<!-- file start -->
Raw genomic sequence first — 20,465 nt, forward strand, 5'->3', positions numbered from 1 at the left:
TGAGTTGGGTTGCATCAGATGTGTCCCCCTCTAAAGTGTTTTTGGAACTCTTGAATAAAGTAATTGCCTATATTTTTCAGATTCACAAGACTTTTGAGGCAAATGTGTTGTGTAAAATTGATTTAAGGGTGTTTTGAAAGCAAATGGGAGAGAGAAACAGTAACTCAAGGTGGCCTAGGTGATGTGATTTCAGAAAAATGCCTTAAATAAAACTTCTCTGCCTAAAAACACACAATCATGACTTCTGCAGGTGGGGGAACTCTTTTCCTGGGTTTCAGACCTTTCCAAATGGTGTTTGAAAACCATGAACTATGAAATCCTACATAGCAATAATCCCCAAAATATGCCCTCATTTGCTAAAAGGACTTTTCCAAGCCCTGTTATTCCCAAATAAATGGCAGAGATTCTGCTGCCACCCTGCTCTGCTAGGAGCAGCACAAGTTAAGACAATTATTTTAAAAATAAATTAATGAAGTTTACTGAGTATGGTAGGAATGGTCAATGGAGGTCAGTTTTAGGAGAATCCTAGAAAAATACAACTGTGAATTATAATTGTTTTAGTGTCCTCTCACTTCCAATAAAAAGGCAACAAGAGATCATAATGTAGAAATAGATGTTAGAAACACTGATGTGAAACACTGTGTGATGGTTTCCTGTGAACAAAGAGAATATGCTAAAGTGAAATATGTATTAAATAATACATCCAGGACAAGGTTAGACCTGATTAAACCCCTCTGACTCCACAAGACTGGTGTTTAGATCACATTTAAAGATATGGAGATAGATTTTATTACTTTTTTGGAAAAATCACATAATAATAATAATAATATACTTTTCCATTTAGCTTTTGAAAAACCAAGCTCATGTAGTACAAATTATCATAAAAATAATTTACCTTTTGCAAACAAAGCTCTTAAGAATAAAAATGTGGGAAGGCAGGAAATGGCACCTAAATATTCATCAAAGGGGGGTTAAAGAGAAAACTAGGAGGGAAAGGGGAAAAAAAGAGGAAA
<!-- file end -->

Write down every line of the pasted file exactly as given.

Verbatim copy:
Raw genomic sequence first — 20,465 nt, forward strand, 5'->3', positions numbered from 1 at the left:
TGAGTTGGGTTGCATCAGATGTGTCCCCCTCTAAAGTGTTTTTGGAACTCTTGAATAAAGTAATTGCCTATATTTTTCAGATTCACAAGACTTTTGAGGCAAATGTGTTGTGTAAAATTGATTTAAGGGTGTTTTGAAAGCAAATGGGAGAGAGAAACAGTAACTCAAGGTGGCCTAGGTGATGTGATTTCAGAAAAATGCCTTAAATAAAACTTCTCTGCCTAAAAACACACAATCATGACTTCTGCAGGTGGGGGAACTCTTTTCCTGGGTTTCAGACCTTTCCAAATGGTGTTTGAAAACCATGAACTATGAAATCCTACATAGCAATAATCCCCAAAATATGCCCTCATTTGCTAAAAGGACTTTTCCAAGCCCTGTTATTCCCAAATAAATGGCAGAGATTCTGCTGCCACCCTGCTCTGCTAGGAGCAGCACAAGTTAAGACAATTATTTTAAAAATAAATTAATGAAGTTTACTGAGTATGGTAGGAATGGTCAATGGAGGTCAGTTTTAGGAGAATCCTAGAAAAATACAACTGTGAATTATAATTGTTTTAGTGTCCTCTCACTTCCAATAAAAAGGCAACAAGAGATCATAATGTAGAAATAGATGTTAGAAACACTGATGTGAAACACTGTGTGATGGTTTCCTGTGAACAAAGAGAATATGCTAAAGTGAAATATGTATTAAATAATACATCCAGGACAAGGTTAGACCTGATTAAACCCCTCTGACTCCACAAGACTGGTGTTTAGATCACATTTAAAGATATGGAGATAGATTTTATTACTTTTTTGGAAAAATCACATAATAATAATAATAATATACTTTTCCATTTAGCTTTTGAAAAACCAAGCTCATGTAGTACAAATTATCATAAAAATAATTTACCTTTTGCAAACAAAGCTCTTAAGAATAAAAATGTGGGAAGGCAGGAAATGGCACCTAAATATTCATCAAAGGGGGGTTAAAGAGAAAACTAGGAGGGAAAGGGGAAAAAAAGAGGAAA